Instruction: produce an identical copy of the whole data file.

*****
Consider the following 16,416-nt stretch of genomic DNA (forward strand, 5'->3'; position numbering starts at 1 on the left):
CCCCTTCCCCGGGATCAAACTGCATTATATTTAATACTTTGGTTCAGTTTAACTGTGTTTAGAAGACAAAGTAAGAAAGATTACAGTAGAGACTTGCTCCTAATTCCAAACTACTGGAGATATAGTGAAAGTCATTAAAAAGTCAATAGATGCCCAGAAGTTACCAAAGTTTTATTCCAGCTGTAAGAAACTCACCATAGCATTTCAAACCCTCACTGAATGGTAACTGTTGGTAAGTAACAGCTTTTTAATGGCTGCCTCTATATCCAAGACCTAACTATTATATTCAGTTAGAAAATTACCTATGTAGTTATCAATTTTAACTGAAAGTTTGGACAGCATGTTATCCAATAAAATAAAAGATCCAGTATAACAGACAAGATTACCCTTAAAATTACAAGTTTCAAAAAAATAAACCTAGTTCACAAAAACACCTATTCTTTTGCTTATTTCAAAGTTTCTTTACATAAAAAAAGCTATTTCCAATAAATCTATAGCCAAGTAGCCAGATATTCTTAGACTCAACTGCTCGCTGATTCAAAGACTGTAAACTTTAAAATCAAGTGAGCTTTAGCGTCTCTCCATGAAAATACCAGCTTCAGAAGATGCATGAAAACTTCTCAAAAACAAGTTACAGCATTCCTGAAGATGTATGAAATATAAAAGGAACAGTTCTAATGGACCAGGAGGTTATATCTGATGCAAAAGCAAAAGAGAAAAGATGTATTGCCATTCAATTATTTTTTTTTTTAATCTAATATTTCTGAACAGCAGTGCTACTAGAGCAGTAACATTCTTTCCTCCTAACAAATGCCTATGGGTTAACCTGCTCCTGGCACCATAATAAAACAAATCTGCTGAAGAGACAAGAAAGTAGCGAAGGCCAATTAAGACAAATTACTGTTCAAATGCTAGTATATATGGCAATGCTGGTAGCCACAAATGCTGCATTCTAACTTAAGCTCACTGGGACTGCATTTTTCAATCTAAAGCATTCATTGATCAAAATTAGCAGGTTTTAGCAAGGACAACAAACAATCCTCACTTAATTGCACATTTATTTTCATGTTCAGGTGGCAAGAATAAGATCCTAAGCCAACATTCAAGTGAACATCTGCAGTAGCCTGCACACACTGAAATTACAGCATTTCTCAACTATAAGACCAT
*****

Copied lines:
Consider the following 16,416-nt stretch of genomic DNA (forward strand, 5'->3'; position numbering starts at 1 on the left):
CCCCTTCCCCGGGATCAAACTGCATTATATTTAATACTTTGGTTCAGTTTAACTGTGTTTAGAAGACAAAGTAAGAAAGATTACAGTAGAGACTTGCTCCTAATTCCAAACTACTGGAGATATAGTGAAAGTCATTAAAAAGTCAATAGATGCCCAGAAGTTACCAAAGTTTTATTCCAGCTGTAAGAAACTCACCATAGCATTTCAAACCCTCACTGAATGGTAACTGTTGGTAAGTAACAGCTTTTTAATGGCTGCCTCTATATCCAAGACCTAACTATTATATTCAGTTAGAAAATTACCTATGTAGTTATCAATTTTAACTGAAAGTTTGGACAGCATGTTATCCAATAAAATAAAAGATCCAGTATAACAGACAAGATTACCCTTAAAATTACAAGTTTCAAAAAAATAAACCTAGTTCACAAAAACACCTATTCTTTTGCTTATTTCAAAGTTTCTTTACATAAAAAAAGCTATTTCCAATAAATCTATAGCCAAGTAGCCAGATATTCTTAGACTCAACTGCTCGCTGATTCAAAGACTGTAAACTTTAAAATCAAGTGAGCTTTAGCGTCTCTCCATGAAAATACCAGCTTCAGAAGATGCATGAAAACTTCTCAAAAACAAGTTACAGCATTCCTGAAGATGTATGAAATATAAAAGGAACAGTTCTAATGGACCAGGAGGTTATATCTGATGCAAAAGCAAAAGAGAAAAGATGTATTGCCATTCAATTATTTTTTTTTTTAATCTAATATTTCTGAACAGCAGTGCTACTAGAGCAGTAACATTCTTTCCTCCTAACAAATGCCTATGGGTTAACCTGCTCCTGGCACCATAATAAAACAAATCTGCTGAAGAGACAAGAAAGTAGCGAAGGCCAATTAAGACAAATTACTGTTCAAATGCTAGTATATATGGCAATGCTGGTAGCCACAAATGCTGCATTCTAACTTAAGCTCACTGGGACTGCATTTTTCAATCTAAAGCATTCATTGATCAAAATTAGCAGGTTTTAGCAAGGACAACAAACAATCCTCACTTAATTGCACATTTATTTTCATGTTCAGGTGGCAAGAATAAGATCCTAAGCCAACATTCAAGTGAACATCTGCAGTAGCCTGCACACACTGAAATTACAGCATTTCTCAACTATAAGACCAT